Susanne Schmid has a broad background in biology, physiology and synaptic plasticity, with specific training and expertise in electrophysiology, animal behavior and histological analysis. Her research has been focusing on cellular and molecular mechanisms underlying sensory filtering in mammals (i.e., habituation and prepulse inhibition) for more than a decade. She has been combining different levels of analysis, ranging from patch-clamp recordings in slices, pharmacology and immunohistochemistry, to cognitive testing of healthy animals and animal models for disease, including optogentic and DREADDS approaches, in order to decipher neuronal mechanisms underlying these fundamental processes.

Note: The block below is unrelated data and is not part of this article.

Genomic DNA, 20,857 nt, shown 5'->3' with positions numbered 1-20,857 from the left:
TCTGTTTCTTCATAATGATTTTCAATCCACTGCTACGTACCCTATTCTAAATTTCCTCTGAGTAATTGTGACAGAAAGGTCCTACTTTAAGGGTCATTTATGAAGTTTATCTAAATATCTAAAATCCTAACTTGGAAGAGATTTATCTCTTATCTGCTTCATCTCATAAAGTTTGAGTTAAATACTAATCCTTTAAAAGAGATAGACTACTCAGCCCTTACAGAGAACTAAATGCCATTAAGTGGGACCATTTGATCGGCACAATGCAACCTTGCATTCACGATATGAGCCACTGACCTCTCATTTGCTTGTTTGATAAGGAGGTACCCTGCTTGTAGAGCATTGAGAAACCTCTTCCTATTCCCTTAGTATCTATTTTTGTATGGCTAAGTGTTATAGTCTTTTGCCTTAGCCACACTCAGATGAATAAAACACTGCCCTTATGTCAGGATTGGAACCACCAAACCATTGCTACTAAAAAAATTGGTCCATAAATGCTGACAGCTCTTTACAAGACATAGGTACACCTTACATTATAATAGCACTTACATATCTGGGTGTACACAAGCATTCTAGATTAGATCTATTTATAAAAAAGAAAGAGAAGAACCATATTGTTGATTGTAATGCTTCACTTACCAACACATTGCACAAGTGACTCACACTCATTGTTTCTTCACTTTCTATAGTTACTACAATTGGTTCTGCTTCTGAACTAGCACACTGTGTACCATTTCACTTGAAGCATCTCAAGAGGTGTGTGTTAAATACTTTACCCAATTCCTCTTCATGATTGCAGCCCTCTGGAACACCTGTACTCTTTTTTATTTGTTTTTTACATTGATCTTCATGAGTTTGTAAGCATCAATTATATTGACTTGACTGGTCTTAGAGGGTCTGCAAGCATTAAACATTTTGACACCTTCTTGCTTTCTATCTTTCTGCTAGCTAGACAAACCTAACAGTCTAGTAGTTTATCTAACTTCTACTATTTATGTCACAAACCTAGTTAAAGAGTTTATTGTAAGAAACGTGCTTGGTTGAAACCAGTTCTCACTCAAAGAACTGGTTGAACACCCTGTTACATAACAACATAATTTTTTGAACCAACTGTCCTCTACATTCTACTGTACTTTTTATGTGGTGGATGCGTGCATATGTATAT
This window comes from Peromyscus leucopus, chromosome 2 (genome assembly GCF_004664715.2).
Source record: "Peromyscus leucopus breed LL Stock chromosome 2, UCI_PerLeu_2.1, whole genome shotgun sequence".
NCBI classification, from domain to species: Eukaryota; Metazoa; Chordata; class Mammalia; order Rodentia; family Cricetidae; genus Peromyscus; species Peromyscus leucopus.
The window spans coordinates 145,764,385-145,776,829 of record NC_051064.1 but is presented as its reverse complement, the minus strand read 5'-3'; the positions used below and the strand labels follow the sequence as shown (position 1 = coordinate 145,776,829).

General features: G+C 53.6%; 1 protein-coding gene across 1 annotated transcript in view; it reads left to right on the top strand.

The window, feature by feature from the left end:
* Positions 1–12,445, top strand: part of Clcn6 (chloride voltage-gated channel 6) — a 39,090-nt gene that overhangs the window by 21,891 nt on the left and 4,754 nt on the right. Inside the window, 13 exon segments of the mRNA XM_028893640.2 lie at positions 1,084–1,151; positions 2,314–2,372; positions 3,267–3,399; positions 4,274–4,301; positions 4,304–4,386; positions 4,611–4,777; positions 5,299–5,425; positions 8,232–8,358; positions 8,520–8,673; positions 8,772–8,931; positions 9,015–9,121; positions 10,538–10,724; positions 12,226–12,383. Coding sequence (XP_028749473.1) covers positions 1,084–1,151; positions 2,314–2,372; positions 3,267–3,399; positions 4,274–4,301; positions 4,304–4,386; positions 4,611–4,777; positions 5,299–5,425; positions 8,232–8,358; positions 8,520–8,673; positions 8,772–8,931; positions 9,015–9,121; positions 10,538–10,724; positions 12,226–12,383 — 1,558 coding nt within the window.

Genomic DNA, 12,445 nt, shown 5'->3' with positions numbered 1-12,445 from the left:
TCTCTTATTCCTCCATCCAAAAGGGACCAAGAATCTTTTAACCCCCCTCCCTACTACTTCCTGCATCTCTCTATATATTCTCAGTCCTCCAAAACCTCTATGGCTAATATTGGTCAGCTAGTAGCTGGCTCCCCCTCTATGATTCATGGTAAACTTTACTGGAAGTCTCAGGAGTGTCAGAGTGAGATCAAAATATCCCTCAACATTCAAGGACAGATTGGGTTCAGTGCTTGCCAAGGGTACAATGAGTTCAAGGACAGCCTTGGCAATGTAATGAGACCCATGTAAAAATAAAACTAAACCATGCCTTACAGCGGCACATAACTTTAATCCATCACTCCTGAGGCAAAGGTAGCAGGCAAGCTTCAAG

Schmid has a long-standing track record as Principle Investigator or co-Investigator on several university-, provincial-, foundational- and federal-funded grants, through which she identified synaptic-plasticity mechanisms underlying habituation and contributed significant work identifying the circuitry mediating prepulse inhibition. This laid the groundwork for this research project that will use this basic knowledge to translate it into a disease model in order to advance treatment options for people with autism spectrum disorders. The current application (and a parallel project conducted in humans) builds logically on her prior work.